Other emperors took a different approach. Rather than using an existing body of water, or using Augustus’s Lake (which risked sharing the limelight with their predecessor), some later emperors chose to build and then flood amphitheaters.
The first Emperor believed to attempt this was Nero. In 57 AD he had a stone and wooden amphitheater built in the Campus Martius which he then promptly flooded. Little else is known about the naumachia held there in 57 AD but it's believed he used the same venue again in 64 AD for a second battle.
The Magnificent Colosseum in Rome. ( sommaria/Adobe Stock)
What we do know is that contemporary historians were amazed by the fact that after the naval battle, the amphitheater was drained, allowing the battle to be followed up by a wild animal hunt and then gladiator games. All on the same day. Try doing that to a lake. Unfortunately for Nero, he didn’t get to use the theater a third time, it burned down shortly after its second use, during the great fire of Rome .
Of course, the most famous example of an amphitheater being used for naumachia was the Colosseum itself. Historians believe that for its inauguration in 80 AD Emperor Titus held two naumachias. One was held in the lake built by Augustus and a second was held in the Colosseum itself.
Due to the size restraints of the Colosseum, it is unlikely that the naval battles held there were as grand as those held by Caesar or Augustus. While the site was big enough to hold several ships and their crews, they would have been unable to do much more than float there and pick each other off. Historians believe that to help alleviate this problem stage props were used to represent ships. These were linked to mechanisms that could simulate exciting events like shipwrecks.
The Colosseum’s time hosting naumachia was short-lived, however. While initially it could be easily filled and drained using a series of canals and pools, this became impossible after Emperor Domitian had a network of rooms and tunnels built under the Colosseum, known as the Hypogeum.
Centuries ago, this tunnel was used to transport gladiators or animals to the arena floor through an ancient ‘elevator’ located on the floor stones. (Dennis Jarvis / CC BY SA 2.0 )
Around the same time that the Colosseum’s tunnels were being built, Domitian arranged two more naumachias. The first was held sometime before 85 AD, before the tunnels were completed, and the second was held in 89 AD. For the 89 AD event, he had a new basin dug near the river Tiber, using the stone that was removed to repair the Circus Maximus. Two birds, one stone.
The Decline of the Roman Naumachia
Sources mention several more naumachias. We know that Trajan held one to celebrate his conquest of Dacia (Romania) during the height of Rome’s expansion. This event took place in a pool near Vatican Hill. Another was held in 248 AD, by Emperor Marcus Julius Philippus, during his celebration of Rome’s thousandth anniversary.
After Philip’s naumachia, the events abruptly came to a halt (at least according to the historical record), with no more being recorded during the Roman period. But why?
It could be that their popularity had simply peaked and as such, the events simply stopped being special. The first three ever naumachia were all held roughly 50 years apart, making them unique.
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The next 6, which were all held in amphitheaters, took place within a 30-year period. This new generation of naumachia was less expensive in material and human terms but also less grandiose. As such they simply became a feature of the games, rather than exceptional events in their own right.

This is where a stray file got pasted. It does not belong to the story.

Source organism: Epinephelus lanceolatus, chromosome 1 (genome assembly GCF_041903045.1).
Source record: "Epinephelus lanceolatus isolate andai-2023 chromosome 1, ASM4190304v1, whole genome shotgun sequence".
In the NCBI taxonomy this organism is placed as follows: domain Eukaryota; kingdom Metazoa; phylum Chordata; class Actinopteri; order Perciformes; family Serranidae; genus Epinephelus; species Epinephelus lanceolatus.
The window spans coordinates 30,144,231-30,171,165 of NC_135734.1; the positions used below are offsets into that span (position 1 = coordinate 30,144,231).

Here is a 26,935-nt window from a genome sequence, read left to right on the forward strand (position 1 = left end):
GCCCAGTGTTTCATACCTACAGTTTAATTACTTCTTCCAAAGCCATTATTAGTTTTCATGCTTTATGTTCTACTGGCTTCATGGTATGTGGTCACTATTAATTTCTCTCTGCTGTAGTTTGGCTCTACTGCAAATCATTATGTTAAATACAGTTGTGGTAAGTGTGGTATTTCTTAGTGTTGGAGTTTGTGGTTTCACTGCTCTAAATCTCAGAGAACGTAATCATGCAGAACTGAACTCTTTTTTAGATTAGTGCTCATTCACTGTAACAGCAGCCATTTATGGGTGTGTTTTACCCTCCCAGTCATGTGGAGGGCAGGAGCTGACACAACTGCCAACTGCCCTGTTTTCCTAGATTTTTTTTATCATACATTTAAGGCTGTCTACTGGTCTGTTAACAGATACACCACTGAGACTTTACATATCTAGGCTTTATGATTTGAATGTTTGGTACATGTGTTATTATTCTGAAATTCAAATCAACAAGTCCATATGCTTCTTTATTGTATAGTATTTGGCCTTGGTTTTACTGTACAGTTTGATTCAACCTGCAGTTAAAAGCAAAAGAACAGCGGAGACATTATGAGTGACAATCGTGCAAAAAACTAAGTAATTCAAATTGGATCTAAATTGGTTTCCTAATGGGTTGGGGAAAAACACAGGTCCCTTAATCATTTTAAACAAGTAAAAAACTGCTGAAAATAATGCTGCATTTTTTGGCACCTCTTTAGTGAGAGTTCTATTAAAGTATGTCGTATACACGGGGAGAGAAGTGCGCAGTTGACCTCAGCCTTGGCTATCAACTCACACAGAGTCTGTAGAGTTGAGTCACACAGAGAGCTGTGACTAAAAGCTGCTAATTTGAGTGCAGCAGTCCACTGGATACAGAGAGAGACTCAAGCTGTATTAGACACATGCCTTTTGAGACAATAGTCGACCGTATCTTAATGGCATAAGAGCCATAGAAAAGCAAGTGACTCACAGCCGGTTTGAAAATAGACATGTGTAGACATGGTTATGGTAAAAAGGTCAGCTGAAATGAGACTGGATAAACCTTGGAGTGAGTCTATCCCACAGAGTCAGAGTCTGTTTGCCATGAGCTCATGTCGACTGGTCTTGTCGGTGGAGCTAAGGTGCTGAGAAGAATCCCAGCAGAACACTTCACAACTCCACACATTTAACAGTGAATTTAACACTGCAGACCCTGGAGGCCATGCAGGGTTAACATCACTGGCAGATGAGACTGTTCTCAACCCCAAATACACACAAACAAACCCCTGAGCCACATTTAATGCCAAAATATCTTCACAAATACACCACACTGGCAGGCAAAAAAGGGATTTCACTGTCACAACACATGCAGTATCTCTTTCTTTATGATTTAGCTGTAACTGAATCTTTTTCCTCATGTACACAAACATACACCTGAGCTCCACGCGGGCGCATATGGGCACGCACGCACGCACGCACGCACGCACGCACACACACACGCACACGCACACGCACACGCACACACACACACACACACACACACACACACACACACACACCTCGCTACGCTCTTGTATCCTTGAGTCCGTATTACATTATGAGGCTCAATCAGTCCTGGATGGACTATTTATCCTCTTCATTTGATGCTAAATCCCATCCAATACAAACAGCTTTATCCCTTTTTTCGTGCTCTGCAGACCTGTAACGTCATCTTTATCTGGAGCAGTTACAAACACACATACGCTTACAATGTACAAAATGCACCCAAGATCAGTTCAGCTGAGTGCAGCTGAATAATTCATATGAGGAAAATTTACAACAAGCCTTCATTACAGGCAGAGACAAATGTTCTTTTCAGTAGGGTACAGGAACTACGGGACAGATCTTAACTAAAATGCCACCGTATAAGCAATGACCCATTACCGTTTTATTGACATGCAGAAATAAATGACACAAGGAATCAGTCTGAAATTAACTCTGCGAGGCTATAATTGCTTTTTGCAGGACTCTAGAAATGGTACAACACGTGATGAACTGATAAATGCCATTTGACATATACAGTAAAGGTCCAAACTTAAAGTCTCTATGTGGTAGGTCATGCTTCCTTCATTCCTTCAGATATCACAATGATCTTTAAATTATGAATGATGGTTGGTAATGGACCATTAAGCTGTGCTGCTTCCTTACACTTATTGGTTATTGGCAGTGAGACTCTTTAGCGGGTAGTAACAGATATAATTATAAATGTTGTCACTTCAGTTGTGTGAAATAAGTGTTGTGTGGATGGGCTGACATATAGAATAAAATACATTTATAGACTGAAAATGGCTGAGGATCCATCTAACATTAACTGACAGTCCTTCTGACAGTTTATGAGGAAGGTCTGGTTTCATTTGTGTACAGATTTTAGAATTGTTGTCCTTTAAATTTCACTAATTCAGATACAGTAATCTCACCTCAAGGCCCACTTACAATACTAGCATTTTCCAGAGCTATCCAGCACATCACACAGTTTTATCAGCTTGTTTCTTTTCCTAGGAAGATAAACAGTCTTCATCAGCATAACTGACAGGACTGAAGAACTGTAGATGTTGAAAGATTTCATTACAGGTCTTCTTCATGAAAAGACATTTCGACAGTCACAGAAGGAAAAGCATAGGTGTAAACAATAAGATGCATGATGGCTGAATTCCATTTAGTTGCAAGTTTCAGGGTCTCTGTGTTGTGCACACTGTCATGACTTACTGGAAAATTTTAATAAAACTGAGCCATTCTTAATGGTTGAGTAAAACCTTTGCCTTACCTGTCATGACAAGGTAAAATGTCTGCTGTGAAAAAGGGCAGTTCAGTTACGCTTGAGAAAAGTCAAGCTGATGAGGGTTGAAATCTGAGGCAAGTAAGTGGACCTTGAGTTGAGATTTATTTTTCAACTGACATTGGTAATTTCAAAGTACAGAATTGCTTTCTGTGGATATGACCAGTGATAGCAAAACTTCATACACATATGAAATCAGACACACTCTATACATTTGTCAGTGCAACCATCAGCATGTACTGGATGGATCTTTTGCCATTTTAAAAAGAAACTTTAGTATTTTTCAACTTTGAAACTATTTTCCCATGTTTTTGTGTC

Some historians believe that while naumachia fell out of the historical record following 248 AD, they were still being held. It’s just that they were simply no longer worthy of mention. It is also likely that as Rome weakened in the third century, the events simply became too costly to hold.
Naumachia After Rome
Both history and trends are cyclical. What was once popular will always, given enough time, become popular again. This is as true for naumachia as it is for flared jeans and tie-dyed shirts.
A key trait of the Renaissance period was a renewed interest in everything to do with antiquity. Suddenly the naumachia was remembered as the epitome of the Roman public’s love of spectacle and the megalomania of a once great empire’s leaders.
Amazingly, despite these negative connotations, it was decided it was a good idea for the ancient tradition (albeit in a less bloody fashion) to be revived. The first new naumachia was performed in 1550 in Rouen, France, for the benefit of Henry II of France. Another was then held in the courtyard of the Palazzo Pitti in Florence in 1589, this time to honor the marriage of Arch-Duke Ferdinando I de Medici and Christine of Lorraine.
Around 100 years later, King Philip IV of Spain amused himself by watching a naumachia at the Buen Retiro Palace in Madrid. Spain then held another naumachia in 1755 in the city of Valencia, this time to canonize a local saint.
Several naumachias were also held in England and Scotland throughout the centuries. These began as relatively impressive affairs (not by Roman standards of course). By the 18th and 19th centuries, these had been scaled down considerably with several parks hosting mock naval battles that they dubbed naumachia.
Yet the story doesn’t end there. Thanks to the effect of films like Gladiator there is once again a renewed interest in everything Roman and bloody. This means many people are once again becoming interested in naumachia. In 2009 a naumachia was held by the New York artist Duke Riley at the Queens Museum of Art.
As with all historical traditions, the naumachia tradition must be viewed in the context of its time, with an understanding of the cultural, social, and political factors that shaped it. Today, we can marvel at the spectacle of naumachia as a testament to the incredible achievements of the Roman Empire, but we can also learn from its darker aspects and strive to create forms of entertainment that celebrate the ingenuity and creativity of humanity without glorifying violence or exploitation.
Top image: A representation of naumachia. 1894 painting by Ulpiano Checa. Source: Public Domain